Efforts to reduce the instances of drunk driving and the associated fatal collisions have been underway since before London cab driver George Smith entered the history books as the first person convicted of driving under the influence (DUI) of alcohol in 1897.
The need for DUI laws was quickly realized as the effects of alcohol on one’s ability to drive a car became almost immediately apparent. First of all, the judgment, reasoning, and detection of danger are clearly impaired in most intoxicated people.
Alcohol consumption also negatively affects drivers’ concentration and speed control while impairing his perception and causing a loss of muscle coordination and information processing.
Just nine years later, the state of New Jersey was the first to enact a specific law prohibiting the operation of a motor vehicle while intoxicated. Soon, federal law has made it illegal for American drivers over 21-years-old to drive a car with a blood alcohol concentration of 0.08 percent or higher.
Unsightly National Statistics
According to Mothers Against Drunk Driving (MADD), adults in the United States drink and drive more than 120 million times each year. This fact more than accounts for the fact that 29 percent of all traffic deaths in 2017 involved at least one driver with a BAC of 0.08 percent or more.
Despite the various efforts of MADD and state and federal governments, these unfortunate events decreased by only 3 percent between 2008 and 2017. Then, in 2016, an unexpected 75 percent of drivers involved in fatal crashes were between 21 and 44 years old.
The annual medical costs and lost wages associated with these alcohol-related crashes totals more than $44 billion each year. This is not to mention the fines, fees, and other paid penalties made by someone that has been convicted of driving while intoxicated (DWI).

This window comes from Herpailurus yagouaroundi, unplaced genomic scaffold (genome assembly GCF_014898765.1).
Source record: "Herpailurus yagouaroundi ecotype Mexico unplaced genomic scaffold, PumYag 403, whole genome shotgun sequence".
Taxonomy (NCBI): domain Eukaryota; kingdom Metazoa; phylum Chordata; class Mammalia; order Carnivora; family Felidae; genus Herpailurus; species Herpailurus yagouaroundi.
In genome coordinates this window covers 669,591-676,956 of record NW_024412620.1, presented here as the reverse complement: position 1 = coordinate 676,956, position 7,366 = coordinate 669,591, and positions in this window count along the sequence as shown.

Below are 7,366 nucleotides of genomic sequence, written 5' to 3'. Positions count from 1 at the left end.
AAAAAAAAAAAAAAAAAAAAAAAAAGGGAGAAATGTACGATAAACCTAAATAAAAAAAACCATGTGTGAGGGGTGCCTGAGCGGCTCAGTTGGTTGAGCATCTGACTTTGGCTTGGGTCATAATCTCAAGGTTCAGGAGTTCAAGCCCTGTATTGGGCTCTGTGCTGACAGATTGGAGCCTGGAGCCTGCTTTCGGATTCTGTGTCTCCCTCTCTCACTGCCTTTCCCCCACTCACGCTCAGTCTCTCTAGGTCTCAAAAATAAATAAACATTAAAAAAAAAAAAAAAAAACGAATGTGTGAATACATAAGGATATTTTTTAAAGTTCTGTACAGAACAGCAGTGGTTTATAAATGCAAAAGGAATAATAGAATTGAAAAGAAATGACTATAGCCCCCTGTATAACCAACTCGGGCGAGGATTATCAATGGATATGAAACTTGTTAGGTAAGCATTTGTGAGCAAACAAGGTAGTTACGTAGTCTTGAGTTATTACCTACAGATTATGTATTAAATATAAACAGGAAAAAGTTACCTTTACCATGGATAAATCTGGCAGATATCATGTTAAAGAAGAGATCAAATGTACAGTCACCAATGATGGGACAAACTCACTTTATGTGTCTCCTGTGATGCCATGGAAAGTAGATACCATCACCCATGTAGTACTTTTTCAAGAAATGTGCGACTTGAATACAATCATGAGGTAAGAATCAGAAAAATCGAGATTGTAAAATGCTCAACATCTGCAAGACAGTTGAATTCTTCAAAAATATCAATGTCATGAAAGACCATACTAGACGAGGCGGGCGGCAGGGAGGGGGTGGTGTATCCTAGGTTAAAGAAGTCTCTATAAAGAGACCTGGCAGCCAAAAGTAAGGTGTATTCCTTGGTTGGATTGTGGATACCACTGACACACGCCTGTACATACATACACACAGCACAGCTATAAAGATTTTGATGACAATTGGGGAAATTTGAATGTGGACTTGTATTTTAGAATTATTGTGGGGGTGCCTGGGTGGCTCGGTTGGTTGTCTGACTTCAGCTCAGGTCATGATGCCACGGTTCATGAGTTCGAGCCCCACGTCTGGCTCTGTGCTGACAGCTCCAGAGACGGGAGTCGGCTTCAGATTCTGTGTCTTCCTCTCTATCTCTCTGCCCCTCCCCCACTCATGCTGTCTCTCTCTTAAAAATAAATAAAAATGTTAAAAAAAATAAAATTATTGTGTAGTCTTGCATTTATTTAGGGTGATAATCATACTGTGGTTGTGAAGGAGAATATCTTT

Substantial Drug Impairment
Marijuana and most other drugs cause impairment similar to that of alcohol and new users of marijuana totaled 7,000 per day by 2014. Baby boomers aged 50 to 64 have increased that age group’s marijuana use by 4.5 percent in just 11 short years.
Driving under the influence of marijuana, prescription medications, and illicit drugs are also prohibited by law in most jurisdictions. Regardless, one study showed that 1 million drivers admitted to operating a car after marijuana use.
At the highest count, 13 percent of nighttime and weekend drivers have marijuana in their systems at the time of their arrests. However. Proving impairment in those moments is proving difficult, especially when suspects hire DUI/DWI attorneys and lawyers.
Attempted Prevention Strategies
Throughout the United States, economic, policy, school and community-based education campaigns have done little to curb drunk driving offenses. Therefore, the National Highway Traffic Safety Administration (NHTSA) has spearheaded efforts including increases in the price of alcohol by raising taxes.
The attempts by these groups to use “teachable moments”, require substance abuse treatment, and enforce maximum BAC laws have resulted in a variety of outcomes and with varying degrees of success. Age restrictions, zero-tolerance policies for drivers under 21-years-old, and sobriety checkpoints have not been proven very useful either.
One tool that has been showing some consistent results is the use of ignition interlock systems, but less than one-fifth of eligible drivers actually install and use the devices. The fact that each interlock costs up to $150 to install and more than $60 per month for its calibration and monitoring could be a determining factor in their lack of use.
Across the nation, lawmakers, schools and non-profit organizations continually conduct studies, implement laws, and attempt to educate future drivers in order to reduce DWI crimes. Unfortunately, more than a century of work has garnered little in the way of results.
As with any criminal allegations, those arrested for DUI have certain rights, but navigating the court system can be both time-consuming and frustrating. Quite often, an experienced attorney is one’s only chance at fighting the charges that have been levied against them.